Though the culinary focus at Olé Olé Restaurant is largely Mexican, the restaurant's chefs also draw inspiration from cuisines across North America, Europe, and Asia. North America, Europe, and Asia. Mexican favorites such as tacos, enchiladas, and fajitas rest side-by-side with creative dishes like Adobe Pork and creamy Italian pastas.
To complement these diverse offerings, the eatery's bartenders dole out frosty Mexican beers, international wines, and specialty drinks including fruity sangria and tart pomegranate margaritas. Tabletops as colorful as these cocktails decorate the festive space, which also features artwork from local artists and festive music creating an ideal backdrop.
Guests at Bhojan⎯Hindi for "homestyle meal"⎯share platters of Gujarati and Punjabi cuisine, famed for its emphasis on vegan and vegetarian dishes. Stuffed with lentil dals and chickpea fritters, the menu has been praised by the Village Voice for its authenticity: "There are several Gujarati snacks here that can be found only at a handful of other New York restaurants," the reviewer noted. Patrons can dip puffy fresh breads into paneer- and eggplant-based entrees, or snack on small plates and chaat—traditional street-cart fare. And besides catering to vegetarian and health-conscious diets, the menu is also completely kosher, bringing together more culinary traditions than a U.N. potluck dinner.
The cuisine may be homestyle, but the decor is anything but. Spherical pendant lamps dangle from a ceiling lined with shiny copper woks, giving the dining room a modern vibe. In keeping with its upscale appearance, Bhojan's 2010 opening was high-profile enough to be noted by the New York Times and Grub Street.
"Near-perfect" are the words that one Metromix writer used to describe the chicken enchiladas at Hacienda Azteca, a Mexican eatery with white tablecloths and wood floors. Enchiladas aren't the only specialty, though; cooks also marinate red snapper for ceviche, flavor grilled steak with brandy sauce, and stuff vegetarian quesadillas with zucchini, cauliflower, carrots, and broccoli. After dinner, they step out of the kitchen to prepare desserts at diners' tables: ice cream with Kahlua-sauteed bananas is just one option.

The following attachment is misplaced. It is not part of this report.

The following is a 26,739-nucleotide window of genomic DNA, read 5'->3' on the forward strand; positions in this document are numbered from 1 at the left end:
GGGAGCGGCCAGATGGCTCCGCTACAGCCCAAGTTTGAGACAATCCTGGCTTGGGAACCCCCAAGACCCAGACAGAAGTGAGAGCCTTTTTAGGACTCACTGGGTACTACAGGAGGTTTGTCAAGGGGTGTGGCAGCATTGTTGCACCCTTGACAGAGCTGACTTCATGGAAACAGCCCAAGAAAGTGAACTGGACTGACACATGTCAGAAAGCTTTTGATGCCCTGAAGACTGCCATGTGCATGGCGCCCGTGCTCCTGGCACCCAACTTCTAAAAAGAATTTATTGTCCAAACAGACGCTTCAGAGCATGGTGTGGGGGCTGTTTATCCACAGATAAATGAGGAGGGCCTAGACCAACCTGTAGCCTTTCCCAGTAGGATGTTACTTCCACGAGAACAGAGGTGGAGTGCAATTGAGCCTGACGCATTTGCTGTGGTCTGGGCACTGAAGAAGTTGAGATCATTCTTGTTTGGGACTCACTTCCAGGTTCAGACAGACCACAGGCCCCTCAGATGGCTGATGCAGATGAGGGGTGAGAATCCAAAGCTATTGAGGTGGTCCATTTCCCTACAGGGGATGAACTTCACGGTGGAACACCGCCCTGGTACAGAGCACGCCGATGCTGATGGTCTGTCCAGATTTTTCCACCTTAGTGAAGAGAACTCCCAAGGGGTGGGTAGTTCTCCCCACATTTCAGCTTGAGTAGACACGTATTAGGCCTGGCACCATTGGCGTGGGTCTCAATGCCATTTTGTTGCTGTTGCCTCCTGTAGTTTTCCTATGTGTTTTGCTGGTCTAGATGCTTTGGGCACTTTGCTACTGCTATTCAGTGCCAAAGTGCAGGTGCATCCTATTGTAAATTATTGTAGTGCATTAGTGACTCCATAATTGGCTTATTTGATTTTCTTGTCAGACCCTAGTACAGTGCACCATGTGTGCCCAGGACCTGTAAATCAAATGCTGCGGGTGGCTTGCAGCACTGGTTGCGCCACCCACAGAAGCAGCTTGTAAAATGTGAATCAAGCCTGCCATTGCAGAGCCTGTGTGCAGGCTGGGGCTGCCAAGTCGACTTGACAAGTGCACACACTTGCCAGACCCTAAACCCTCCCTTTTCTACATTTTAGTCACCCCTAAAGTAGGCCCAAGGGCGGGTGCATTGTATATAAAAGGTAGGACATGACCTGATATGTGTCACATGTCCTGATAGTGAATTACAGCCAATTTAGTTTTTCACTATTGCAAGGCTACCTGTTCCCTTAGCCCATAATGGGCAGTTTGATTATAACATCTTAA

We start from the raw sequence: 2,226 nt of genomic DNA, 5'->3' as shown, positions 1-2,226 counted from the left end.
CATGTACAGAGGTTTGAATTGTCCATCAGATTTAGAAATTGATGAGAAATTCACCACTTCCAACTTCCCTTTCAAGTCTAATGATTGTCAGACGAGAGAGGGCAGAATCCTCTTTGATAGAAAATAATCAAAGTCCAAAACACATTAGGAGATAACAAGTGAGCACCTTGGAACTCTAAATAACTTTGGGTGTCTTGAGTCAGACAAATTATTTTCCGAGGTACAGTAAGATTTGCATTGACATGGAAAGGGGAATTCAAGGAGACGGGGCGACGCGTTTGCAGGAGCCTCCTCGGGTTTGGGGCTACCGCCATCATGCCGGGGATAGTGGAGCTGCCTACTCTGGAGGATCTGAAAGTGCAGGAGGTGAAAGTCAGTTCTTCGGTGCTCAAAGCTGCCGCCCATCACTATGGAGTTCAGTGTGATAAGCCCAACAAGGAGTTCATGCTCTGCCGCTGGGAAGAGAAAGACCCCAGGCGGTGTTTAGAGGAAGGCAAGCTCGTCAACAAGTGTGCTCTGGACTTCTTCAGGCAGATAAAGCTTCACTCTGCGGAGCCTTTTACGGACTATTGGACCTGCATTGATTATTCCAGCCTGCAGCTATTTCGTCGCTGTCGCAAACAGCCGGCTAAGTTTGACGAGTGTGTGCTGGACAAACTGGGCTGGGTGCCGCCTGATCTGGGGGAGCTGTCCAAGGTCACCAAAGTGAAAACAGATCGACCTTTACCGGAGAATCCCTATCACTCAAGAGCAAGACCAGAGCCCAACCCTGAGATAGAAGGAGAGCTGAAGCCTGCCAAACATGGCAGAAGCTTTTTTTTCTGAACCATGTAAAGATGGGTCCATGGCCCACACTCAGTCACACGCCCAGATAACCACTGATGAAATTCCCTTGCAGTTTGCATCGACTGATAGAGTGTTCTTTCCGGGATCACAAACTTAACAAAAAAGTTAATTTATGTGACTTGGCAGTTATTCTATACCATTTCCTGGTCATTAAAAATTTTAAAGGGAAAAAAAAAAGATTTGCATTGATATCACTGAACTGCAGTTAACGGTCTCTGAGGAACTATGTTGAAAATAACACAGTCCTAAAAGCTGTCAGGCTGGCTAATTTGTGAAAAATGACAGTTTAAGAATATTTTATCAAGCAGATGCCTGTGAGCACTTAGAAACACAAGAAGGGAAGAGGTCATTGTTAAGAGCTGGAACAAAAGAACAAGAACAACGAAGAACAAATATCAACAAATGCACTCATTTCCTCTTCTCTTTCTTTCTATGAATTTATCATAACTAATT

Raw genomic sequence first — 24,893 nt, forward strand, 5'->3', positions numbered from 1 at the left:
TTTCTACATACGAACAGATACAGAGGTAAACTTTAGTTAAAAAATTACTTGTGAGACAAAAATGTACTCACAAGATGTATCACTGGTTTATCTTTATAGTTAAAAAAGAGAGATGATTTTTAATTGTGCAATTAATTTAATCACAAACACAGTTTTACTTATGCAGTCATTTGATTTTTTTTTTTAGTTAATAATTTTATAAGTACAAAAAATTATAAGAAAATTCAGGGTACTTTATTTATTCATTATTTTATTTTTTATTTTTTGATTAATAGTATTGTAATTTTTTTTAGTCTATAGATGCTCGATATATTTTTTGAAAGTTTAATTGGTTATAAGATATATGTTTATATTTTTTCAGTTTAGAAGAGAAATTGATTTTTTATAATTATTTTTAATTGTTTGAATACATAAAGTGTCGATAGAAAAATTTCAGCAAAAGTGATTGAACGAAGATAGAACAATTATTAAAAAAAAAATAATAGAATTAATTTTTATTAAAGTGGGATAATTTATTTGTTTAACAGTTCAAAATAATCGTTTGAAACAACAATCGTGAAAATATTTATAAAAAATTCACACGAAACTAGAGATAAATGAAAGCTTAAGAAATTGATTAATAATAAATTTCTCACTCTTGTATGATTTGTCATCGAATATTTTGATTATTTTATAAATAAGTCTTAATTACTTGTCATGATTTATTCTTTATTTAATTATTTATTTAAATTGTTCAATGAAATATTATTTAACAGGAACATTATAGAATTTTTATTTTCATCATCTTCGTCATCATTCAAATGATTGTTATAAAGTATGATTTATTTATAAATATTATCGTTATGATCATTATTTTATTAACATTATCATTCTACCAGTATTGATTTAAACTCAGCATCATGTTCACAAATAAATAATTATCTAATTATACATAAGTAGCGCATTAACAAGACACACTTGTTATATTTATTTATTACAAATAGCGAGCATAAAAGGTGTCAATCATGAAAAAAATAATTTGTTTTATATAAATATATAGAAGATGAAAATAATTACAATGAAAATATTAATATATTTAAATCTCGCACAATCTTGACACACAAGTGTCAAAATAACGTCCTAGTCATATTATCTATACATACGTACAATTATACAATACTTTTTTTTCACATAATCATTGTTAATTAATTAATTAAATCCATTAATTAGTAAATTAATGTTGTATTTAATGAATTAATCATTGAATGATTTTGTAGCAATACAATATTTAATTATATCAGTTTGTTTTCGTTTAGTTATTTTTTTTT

The chefs at Tequila Sunrise assemble a prix fixe dinner menu that whisks taste buds away on a Mexican holiday. From the comfort of the spacious 200-seat dining room or an underwater castle, tablemates sample appetizers such as cheese-covered nachos or chicken and black bean empanadas. Baja fish tacos regale orders of classic ground beef or chicken tacos with tales of the high seas, while melted queso blanco hibernates beneath chiles rellenos. The sweet flavors of flan or fried ice cream seal the meal, as strolling mariachis accompany the sounds of clinking cutlery on Friday and Saturday nights.
When naming their restaurant, the Iglesias family wanted find a moniker that reflected their bold take on traditional Mexican cuisine. What they found was “adelitas,” a historical term used to describe females who served as soldiers, cooks, and nurses during the Mexican Revolution.
Though their menu brims with innovative dishes such as fried pork chops marinated in tamarind sauce, they also serve traditional plates such as carnitas Don Julio. The roasted pork dish is served with tortillas and a secret sauce whose recipe is protected by a force field surrounding the kitchen.
Press the menu against your forehead to summon a yet-to-be unearthed layer of deliciousness beneath the dull, boring surface of any day. Try the queso fundido (melted jack cheese blended with spicy Mexican sausage, $8) to fire up the stomach furnace, and then keep it fueled with the fajitas de camarón, made from eight marinated jumbo shrimp willingly grilled in a bed of onions and mixed peppers ($18). Other plates of mouth magic include the specialty langosta al ajillo (lobster tails in a garlic, wine, and butter sauce, $22) and the more traditional enchiladas del norte (three corn tortillas filled with chicken and topped with mole sauce and melted cheese, $14).